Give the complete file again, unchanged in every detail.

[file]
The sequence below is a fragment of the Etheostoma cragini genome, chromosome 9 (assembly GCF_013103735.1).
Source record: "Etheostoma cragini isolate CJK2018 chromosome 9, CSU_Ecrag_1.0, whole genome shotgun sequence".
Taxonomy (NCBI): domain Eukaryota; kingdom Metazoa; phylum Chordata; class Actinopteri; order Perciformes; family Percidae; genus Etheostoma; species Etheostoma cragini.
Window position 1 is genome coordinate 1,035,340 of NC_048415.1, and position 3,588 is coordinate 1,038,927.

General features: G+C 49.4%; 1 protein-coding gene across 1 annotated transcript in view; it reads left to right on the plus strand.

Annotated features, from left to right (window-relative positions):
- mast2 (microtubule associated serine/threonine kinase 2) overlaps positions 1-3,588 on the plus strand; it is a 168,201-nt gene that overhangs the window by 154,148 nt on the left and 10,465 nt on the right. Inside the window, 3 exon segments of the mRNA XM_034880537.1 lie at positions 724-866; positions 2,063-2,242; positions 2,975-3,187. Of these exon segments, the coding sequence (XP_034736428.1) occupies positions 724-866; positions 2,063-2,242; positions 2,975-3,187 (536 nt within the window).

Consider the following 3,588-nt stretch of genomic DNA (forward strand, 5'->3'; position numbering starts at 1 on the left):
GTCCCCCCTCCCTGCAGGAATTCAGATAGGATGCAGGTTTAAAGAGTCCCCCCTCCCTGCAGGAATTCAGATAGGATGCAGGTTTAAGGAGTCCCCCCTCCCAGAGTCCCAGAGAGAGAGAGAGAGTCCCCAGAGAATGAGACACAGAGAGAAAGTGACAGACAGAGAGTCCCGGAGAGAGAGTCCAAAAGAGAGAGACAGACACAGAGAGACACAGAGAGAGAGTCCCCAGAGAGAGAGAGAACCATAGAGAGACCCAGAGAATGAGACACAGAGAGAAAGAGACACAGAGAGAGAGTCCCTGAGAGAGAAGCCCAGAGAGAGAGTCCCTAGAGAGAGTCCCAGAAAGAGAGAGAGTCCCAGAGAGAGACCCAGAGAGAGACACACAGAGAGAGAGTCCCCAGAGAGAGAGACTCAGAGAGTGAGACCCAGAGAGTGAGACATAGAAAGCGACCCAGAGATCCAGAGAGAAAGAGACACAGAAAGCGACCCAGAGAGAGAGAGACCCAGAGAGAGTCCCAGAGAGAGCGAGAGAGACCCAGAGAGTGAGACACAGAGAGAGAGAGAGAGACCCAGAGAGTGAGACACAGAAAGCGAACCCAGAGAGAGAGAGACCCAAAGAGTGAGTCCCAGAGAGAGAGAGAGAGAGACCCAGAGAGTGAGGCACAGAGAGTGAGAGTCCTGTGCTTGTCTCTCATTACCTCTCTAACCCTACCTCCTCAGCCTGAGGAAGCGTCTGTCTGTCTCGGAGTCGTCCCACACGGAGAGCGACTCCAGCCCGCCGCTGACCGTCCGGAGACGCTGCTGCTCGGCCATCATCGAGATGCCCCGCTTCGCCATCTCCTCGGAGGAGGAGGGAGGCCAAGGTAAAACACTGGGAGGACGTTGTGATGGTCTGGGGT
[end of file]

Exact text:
The sequence below is a fragment of the Etheostoma cragini genome, chromosome 9 (assembly GCF_013103735.1).
Source record: "Etheostoma cragini isolate CJK2018 chromosome 9, CSU_Ecrag_1.0, whole genome shotgun sequence".
Taxonomy (NCBI): domain Eukaryota; kingdom Metazoa; phylum Chordata; class Actinopteri; order Perciformes; family Percidae; genus Etheostoma; species Etheostoma cragini.
Window position 1 is genome coordinate 1,035,340 of NC_048415.1, and position 3,588 is coordinate 1,038,927.

General features: G+C 49.4%; 1 protein-coding gene across 1 annotated transcript in view; it reads left to right on the plus strand.

Annotated features, from left to right (window-relative positions):
- mast2 (microtubule associated serine/threonine kinase 2) overlaps positions 1-3,588 on the plus strand; it is a 168,201-nt gene that overhangs the window by 154,148 nt on the left and 10,465 nt on the right. Inside the window, 3 exon segments of the mRNA XM_034880537.1 lie at positions 724-866; positions 2,063-2,242; positions 2,975-3,187. Of these exon segments, the coding sequence (XP_034736428.1) occupies positions 724-866; positions 2,063-2,242; positions 2,975-3,187 (536 nt within the window).

Consider the following 3,588-nt stretch of genomic DNA (forward strand, 5'->3'; position numbering starts at 1 on the left):
GTCCCCCCTCCCTGCAGGAATTCAGATAGGATGCAGGTTTAAAGAGTCCCCCCTCCCTGCAGGAATTCAGATAGGATGCAGGTTTAAGGAGTCCCCCCTCCCAGAGTCCCAGAGAGAGAGAGAGAGTCCCCAGAGAATGAGACACAGAGAGAAAGTGACAGACAGAGAGTCCCGGAGAGAGAGTCCAAAAGAGAGAGACAGACACAGAGAGACACAGAGAGAGAGTCCCCAGAGAGAGAGAGAACCATAGAGAGACCCAGAGAATGAGACACAGAGAGAAAGAGACACAGAGAGAGAGTCCCTGAGAGAGAAGCCCAGAGAGAGAGTCCCTAGAGAGAGTCCCAGAAAGAGAGAGAGTCCCAGAGAGAGACCCAGAGAGAGACACACAGAGAGAGAGTCCCCAGAGAGAGAGACTCAGAGAGTGAGACCCAGAGAGTGAGACATAGAAAGCGACCCAGAGATCCAGAGAGAAAGAGACACAGAAAGCGACCCAGAGAGAGAGAGACCCAGAGAGAGTCCCAGAGAGAGCGAGAGAGACCCAGAGAGTGAGACACAGAGAGAGAGAGAGAGACCCAGAGAGTGAGACACAGAAAGCGAACCCAGAGAGAGAGAGACCCAAAGAGTGAGTCCCAGAGAGAGAGAGAGAGAGACCCAGAGAGTGAGGCACAGAGAGTGAGAGTCCTGTGCTTGTCTCTCATTACCTCTCTAACCCTACCTCCTCAGCCTGAGGAAGCGTCTGTCTGTCTCGGAGTCGTCCCACACGGAGAGCGACTCCAGCCCGCCGCTGACCGTCCGGAGACGCTGCTGCTCGGCCATCATCGAGATGCCCCGCTTCGCCATCTCCTCGGAGGAGGAGGGAGGCCAAGGTAAAACACTGGGAGGACGTTGTGATGGTCTGGGGT